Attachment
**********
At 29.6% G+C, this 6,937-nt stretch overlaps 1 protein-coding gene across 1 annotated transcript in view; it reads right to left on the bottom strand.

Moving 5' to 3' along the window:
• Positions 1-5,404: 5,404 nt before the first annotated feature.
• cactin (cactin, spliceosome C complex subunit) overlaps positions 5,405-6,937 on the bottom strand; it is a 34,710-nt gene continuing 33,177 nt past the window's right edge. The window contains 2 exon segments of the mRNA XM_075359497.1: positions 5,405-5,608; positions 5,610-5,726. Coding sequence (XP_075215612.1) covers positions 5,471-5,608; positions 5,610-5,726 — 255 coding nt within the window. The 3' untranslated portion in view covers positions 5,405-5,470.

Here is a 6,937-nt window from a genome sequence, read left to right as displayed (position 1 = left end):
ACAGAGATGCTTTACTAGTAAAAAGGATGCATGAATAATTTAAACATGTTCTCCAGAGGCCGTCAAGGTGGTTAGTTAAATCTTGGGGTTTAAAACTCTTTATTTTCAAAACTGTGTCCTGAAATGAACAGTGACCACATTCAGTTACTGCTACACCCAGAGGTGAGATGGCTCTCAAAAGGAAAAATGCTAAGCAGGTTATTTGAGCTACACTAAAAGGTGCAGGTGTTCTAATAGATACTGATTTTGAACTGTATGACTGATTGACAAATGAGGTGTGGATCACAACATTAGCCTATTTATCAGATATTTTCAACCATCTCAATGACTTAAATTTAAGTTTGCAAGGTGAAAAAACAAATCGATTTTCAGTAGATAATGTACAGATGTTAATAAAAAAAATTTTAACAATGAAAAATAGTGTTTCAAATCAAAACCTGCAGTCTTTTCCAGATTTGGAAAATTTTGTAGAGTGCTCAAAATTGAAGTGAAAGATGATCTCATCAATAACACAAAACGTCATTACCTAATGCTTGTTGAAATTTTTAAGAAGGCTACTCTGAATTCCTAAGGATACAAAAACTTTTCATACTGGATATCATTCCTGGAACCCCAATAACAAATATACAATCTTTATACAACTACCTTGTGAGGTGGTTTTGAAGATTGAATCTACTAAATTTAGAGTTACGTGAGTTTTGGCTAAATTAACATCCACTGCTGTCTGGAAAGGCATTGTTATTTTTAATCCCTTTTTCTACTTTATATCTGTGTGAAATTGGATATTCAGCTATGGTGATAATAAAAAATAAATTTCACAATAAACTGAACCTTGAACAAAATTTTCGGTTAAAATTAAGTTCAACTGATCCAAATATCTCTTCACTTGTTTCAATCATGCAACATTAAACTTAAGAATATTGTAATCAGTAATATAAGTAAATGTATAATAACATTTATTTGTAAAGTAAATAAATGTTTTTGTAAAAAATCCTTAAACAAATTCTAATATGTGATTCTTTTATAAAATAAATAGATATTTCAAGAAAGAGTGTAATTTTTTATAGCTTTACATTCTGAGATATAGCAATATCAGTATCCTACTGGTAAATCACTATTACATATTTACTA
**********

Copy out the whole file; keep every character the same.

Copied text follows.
At 29.6% G+C, this 6,937-nt stretch overlaps 1 protein-coding gene across 1 annotated transcript in view; it reads right to left on the bottom strand.

Moving 5' to 3' along the window:
• Positions 1-5,404: 5,404 nt before the first annotated feature.
• cactin (cactin, spliceosome C complex subunit) overlaps positions 5,405-6,937 on the bottom strand; it is a 34,710-nt gene continuing 33,177 nt past the window's right edge. The window contains 2 exon segments of the mRNA XM_075359497.1: positions 5,405-5,608; positions 5,610-5,726. Coding sequence (XP_075215612.1) covers positions 5,471-5,608; positions 5,610-5,726 — 255 coding nt within the window. The 3' untranslated portion in view covers positions 5,405-5,470.

Here is a 6,937-nt window from a genome sequence, read left to right as displayed (position 1 = left end):
ACAGAGATGCTTTACTAGTAAAAAGGATGCATGAATAATTTAAACATGTTCTCCAGAGGCCGTCAAGGTGGTTAGTTAAATCTTGGGGTTTAAAACTCTTTATTTTCAAAACTGTGTCCTGAAATGAACAGTGACCACATTCAGTTACTGCTACACCCAGAGGTGAGATGGCTCTCAAAAGGAAAAATGCTAAGCAGGTTATTTGAGCTACACTAAAAGGTGCAGGTGTTCTAATAGATACTGATTTTGAACTGTATGACTGATTGACAAATGAGGTGTGGATCACAACATTAGCCTATTTATCAGATATTTTCAACCATCTCAATGACTTAAATTTAAGTTTGCAAGGTGAAAAAACAAATCGATTTTCAGTAGATAATGTACAGATGTTAATAAAAAAAATTTTAACAATGAAAAATAGTGTTTCAAATCAAAACCTGCAGTCTTTTCCAGATTTGGAAAATTTTGTAGAGTGCTCAAAATTGAAGTGAAAGATGATCTCATCAATAACACAAAACGTCATTACCTAATGCTTGTTGAAATTTTTAAGAAGGCTACTCTGAATTCCTAAGGATACAAAAACTTTTCATACTGGATATCATTCCTGGAACCCCAATAACAAATATACAATCTTTATACAACTACCTTGTGAGGTGGTTTTGAAGATTGAATCTACTAAATTTAGAGTTACGTGAGTTTTGGCTAAATTAACATCCACTGCTGTCTGGAAAGGCATTGTTATTTTTAATCCCTTTTTCTACTTTATATCTGTGTGAAATTGGATATTCAGCTATGGTGATAATAAAAAATAAATTTCACAATAAACTGAACCTTGAACAAAATTTTCGGTTAAAATTAAGTTCAACTGATCCAAATATCTCTTCACTTGTTTCAATCATGCAACATTAAACTTAAGAATATTGTAATCAGTAATATAAGTAAATGTATAATAACATTTATTTGTAAAGTAAATAAATGTTTTTGTAAAAAATCCTTAAACAAATTCTAATATGTGATTCTTTTATAAAATAAATAGATATTTCAAGAAAGAGTGTAATTTTTTATAGCTTTACATTCTGAGATATAGCAATATCAGTATCCTACTGGTAAATCACTATTACATATTTACTA